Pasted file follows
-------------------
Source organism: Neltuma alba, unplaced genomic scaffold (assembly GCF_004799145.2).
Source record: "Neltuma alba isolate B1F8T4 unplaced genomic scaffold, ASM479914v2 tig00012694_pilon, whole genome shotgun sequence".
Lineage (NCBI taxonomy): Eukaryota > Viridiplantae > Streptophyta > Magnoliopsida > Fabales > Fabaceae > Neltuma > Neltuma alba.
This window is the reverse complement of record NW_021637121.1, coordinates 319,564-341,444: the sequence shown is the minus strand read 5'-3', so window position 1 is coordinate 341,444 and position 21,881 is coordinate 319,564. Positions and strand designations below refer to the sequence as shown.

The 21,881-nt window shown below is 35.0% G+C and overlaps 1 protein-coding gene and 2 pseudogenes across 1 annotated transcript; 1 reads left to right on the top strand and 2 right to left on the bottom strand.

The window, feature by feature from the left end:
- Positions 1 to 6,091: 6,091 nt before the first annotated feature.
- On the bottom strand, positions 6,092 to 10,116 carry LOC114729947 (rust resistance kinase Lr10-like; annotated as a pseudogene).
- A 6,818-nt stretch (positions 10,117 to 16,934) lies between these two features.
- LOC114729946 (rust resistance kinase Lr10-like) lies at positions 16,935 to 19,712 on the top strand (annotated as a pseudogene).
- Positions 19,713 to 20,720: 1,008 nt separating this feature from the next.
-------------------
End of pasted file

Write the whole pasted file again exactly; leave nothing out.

Source organism: Neltuma alba, unplaced genomic scaffold (assembly GCF_004799145.2).
Source record: "Neltuma alba isolate B1F8T4 unplaced genomic scaffold, ASM479914v2 tig00012694_pilon, whole genome shotgun sequence".
Lineage (NCBI taxonomy): Eukaryota > Viridiplantae > Streptophyta > Magnoliopsida > Fabales > Fabaceae > Neltuma > Neltuma alba.
This window is the reverse complement of record NW_021637121.1, coordinates 319,564-341,444: the sequence shown is the minus strand read 5'-3', so window position 1 is coordinate 341,444 and position 21,881 is coordinate 319,564. Positions and strand designations below refer to the sequence as shown.

The 21,881-nt window shown below is 35.0% G+C and overlaps 1 protein-coding gene and 2 pseudogenes across 1 annotated transcript; 1 reads left to right on the top strand and 2 right to left on the bottom strand.

The window, feature by feature from the left end:
- Positions 1 to 6,091: 6,091 nt before the first annotated feature.
- On the bottom strand, positions 6,092 to 10,116 carry LOC114729947 (rust resistance kinase Lr10-like; annotated as a pseudogene).
- A 6,818-nt stretch (positions 10,117 to 16,934) lies between these two features.
- LOC114729946 (rust resistance kinase Lr10-like) lies at positions 16,935 to 19,712 on the top strand (annotated as a pseudogene).
- Positions 19,713 to 20,720: 1,008 nt separating this feature from the next.